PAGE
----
One of the biggest challenges of teaching during a building or campus closure is sustaining the lab components of classes. Since many labs require specific equipment, they are hard to reproduce outside of that physical space.
- Take part of the lab online: Many lab activities require students to become familiar with certain procedures, and only physical practice of those processes will do. In such cases, consider if there are other parts of the lab experience you could take online (for example, video demonstrations of techniques, online simulations, analysis of data, other pre- or post-lab work), and save the physical practice parts of the labs until access is restored. The semester might get disjointed by splitting up lab experiences, but it might get you through a short campus closure.
- Investigate virtual labs: Online resources and virtual tools might help replicate the experience of some labs (for example, virtual dissection, night sky apps, video demonstrations of labs, simulations). Those vary widely by discipline, but check with your textbook publisher, or sites such as Merlot for materials that might help replace parts of your lab during an emergency. Middlebury College has created a list of Online Labs and Simulations that may be a good fit.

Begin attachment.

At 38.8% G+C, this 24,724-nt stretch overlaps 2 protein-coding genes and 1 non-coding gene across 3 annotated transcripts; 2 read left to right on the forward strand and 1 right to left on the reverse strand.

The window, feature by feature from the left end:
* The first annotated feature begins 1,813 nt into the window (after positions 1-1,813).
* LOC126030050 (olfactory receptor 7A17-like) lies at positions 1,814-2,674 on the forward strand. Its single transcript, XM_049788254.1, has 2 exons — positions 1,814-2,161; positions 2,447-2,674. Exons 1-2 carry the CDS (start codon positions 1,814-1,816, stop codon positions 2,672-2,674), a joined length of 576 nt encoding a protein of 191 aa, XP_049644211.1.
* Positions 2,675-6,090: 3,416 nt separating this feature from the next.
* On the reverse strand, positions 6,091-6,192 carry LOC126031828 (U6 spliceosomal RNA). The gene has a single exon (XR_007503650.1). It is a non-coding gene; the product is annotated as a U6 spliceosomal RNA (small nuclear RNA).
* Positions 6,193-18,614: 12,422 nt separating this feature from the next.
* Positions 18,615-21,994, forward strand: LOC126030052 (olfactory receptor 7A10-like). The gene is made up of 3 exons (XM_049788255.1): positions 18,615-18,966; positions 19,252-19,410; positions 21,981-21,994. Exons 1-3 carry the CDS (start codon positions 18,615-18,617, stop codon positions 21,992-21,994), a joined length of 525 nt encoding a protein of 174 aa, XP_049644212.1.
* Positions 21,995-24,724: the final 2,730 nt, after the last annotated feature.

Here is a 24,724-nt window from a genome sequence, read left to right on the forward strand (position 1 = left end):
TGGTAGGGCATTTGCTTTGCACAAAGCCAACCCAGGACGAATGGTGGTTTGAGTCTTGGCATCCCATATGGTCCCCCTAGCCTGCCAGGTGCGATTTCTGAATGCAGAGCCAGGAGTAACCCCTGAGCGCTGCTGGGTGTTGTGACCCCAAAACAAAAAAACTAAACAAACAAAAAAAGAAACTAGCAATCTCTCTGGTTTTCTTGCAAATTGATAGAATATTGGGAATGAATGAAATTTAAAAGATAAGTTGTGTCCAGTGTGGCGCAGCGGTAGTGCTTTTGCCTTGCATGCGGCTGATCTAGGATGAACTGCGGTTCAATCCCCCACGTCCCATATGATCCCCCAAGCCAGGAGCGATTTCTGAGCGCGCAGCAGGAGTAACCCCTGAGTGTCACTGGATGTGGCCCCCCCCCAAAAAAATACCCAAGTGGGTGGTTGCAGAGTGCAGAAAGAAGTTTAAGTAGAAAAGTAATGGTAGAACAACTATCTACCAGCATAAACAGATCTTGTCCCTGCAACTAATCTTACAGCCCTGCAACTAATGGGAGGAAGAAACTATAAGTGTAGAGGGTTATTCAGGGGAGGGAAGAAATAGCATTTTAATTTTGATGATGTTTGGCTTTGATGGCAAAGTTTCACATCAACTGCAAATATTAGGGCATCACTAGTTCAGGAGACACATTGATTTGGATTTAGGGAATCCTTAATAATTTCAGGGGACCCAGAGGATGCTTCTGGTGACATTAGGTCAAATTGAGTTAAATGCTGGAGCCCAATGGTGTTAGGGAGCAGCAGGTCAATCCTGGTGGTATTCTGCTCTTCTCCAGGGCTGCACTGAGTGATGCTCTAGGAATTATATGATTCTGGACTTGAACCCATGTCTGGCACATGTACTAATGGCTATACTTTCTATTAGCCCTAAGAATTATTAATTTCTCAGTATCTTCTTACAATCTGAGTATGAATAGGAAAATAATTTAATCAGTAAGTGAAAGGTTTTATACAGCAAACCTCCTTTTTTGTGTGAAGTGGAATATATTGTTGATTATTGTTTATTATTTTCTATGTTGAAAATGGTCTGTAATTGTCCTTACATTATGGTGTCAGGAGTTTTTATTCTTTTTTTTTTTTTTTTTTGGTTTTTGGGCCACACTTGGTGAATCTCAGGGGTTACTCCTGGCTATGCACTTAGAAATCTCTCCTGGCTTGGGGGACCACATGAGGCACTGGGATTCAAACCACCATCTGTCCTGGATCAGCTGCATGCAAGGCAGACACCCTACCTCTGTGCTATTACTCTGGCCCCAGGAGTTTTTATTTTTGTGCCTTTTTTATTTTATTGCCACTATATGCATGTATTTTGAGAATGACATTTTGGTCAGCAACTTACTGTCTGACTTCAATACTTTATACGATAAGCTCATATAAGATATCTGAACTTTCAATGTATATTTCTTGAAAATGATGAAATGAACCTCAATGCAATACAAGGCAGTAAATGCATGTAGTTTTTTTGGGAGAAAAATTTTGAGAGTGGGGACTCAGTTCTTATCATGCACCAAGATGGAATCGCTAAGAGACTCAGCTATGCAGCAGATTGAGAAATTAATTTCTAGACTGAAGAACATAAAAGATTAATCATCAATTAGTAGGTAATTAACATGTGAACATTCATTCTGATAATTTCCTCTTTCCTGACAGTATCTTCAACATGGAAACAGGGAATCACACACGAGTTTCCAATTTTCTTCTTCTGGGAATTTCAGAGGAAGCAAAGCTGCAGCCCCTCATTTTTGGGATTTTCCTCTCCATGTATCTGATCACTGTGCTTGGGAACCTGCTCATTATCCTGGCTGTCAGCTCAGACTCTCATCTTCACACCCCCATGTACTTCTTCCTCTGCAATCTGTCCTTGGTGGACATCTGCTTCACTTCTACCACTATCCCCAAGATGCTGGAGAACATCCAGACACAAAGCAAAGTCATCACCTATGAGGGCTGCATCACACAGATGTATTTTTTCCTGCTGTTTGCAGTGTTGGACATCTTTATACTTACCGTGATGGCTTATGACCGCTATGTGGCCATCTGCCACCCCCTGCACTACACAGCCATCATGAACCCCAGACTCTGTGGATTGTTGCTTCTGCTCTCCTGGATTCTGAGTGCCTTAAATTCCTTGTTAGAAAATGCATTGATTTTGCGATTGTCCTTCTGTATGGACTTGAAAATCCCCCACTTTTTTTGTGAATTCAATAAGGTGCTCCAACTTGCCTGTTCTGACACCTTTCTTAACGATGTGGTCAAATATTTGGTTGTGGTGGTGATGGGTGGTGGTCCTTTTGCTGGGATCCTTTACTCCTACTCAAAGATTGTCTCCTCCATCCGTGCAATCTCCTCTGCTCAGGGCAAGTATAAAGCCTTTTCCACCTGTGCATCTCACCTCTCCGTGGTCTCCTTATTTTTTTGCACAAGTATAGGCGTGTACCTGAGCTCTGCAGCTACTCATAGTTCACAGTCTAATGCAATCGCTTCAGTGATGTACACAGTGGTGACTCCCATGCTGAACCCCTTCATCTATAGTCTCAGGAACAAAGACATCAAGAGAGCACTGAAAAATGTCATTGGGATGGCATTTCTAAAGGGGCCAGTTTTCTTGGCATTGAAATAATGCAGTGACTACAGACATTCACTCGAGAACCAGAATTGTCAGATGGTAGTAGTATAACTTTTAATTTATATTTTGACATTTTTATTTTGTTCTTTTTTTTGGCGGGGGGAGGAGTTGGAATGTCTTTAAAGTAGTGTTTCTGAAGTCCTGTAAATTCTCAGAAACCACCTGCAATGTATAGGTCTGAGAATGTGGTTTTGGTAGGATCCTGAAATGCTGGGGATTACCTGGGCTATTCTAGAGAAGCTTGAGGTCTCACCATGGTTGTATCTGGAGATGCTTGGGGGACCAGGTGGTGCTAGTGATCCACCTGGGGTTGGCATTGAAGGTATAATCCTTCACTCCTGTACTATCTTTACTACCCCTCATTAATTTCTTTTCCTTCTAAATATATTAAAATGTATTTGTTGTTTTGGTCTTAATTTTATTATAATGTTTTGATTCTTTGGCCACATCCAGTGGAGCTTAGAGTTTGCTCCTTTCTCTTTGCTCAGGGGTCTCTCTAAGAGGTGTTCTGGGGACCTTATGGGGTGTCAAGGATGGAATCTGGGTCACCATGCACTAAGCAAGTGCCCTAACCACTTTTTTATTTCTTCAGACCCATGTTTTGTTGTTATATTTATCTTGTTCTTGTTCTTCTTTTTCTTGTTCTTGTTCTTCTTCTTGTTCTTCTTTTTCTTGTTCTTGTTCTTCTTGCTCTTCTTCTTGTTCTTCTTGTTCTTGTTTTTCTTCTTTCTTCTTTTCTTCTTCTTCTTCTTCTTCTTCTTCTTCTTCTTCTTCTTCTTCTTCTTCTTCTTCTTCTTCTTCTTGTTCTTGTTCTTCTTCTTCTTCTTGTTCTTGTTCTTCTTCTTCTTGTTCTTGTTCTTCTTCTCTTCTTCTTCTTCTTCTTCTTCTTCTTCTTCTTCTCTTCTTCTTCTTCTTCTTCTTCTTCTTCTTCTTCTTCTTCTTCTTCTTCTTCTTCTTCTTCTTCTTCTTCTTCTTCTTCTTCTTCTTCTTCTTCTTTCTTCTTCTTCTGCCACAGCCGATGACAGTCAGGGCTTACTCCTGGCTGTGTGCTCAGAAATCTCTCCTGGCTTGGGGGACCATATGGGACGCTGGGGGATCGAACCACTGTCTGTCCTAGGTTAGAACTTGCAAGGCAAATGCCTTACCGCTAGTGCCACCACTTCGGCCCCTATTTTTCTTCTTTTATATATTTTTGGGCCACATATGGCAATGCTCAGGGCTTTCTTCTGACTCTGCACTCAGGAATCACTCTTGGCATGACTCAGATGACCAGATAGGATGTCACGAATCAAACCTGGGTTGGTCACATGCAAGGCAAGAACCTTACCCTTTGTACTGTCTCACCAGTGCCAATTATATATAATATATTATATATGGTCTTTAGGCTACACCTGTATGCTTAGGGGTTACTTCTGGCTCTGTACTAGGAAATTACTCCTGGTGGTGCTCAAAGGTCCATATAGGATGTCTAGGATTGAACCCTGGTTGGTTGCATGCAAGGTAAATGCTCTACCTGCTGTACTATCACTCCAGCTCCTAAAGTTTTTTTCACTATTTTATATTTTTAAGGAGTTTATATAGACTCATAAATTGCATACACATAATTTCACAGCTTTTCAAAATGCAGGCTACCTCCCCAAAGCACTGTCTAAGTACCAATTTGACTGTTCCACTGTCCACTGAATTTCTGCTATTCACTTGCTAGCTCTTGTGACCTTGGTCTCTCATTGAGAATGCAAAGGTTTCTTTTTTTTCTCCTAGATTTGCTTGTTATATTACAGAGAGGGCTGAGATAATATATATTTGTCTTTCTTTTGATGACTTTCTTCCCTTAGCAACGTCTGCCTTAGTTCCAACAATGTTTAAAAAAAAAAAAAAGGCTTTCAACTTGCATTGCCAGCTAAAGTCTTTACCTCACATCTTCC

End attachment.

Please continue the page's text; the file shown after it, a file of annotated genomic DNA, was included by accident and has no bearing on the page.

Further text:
- Provide raw data for analysis: In cases where the lab includes both collection of data and its analysis, consider showing how the data can be collected, and then provide some raw sets of data for students to analyze. This approach is not as comprehensive as having students collect and analyze their own data, but it might keep them engaged with parts of the lab experience during the closure.
- Explore alternate software access: Some labs require access to specialized software that students cannot install on their own computers. In these cases it is important to assess the goal of the activity and determine if an alternative assignment is possible. If no alternative is available, an open source equivalent may be available. For instance, the open source equivalent to MatLab is Octave.
- Increase interaction in other ways: Sometimes labs are more about having time for direct student interaction, so consider other ways to replicate that level of contact if it is only your lab that is out of commission.
Teach using on-campus collections
The Allen Memorial Art Museum Academic Programs staff is available to brainstorm relevant objects and teaching strategies to meet your learning goals, instruct you how to navigate eMuseum, our online museum database, provide PowerPoint-quality images for works not accessible in high resolution on eMuseum, co-facilitate class visits via Zoom, and provide support for students completing assignments that utilize museum collections. Learn more about teaching using a digital AMAM visit.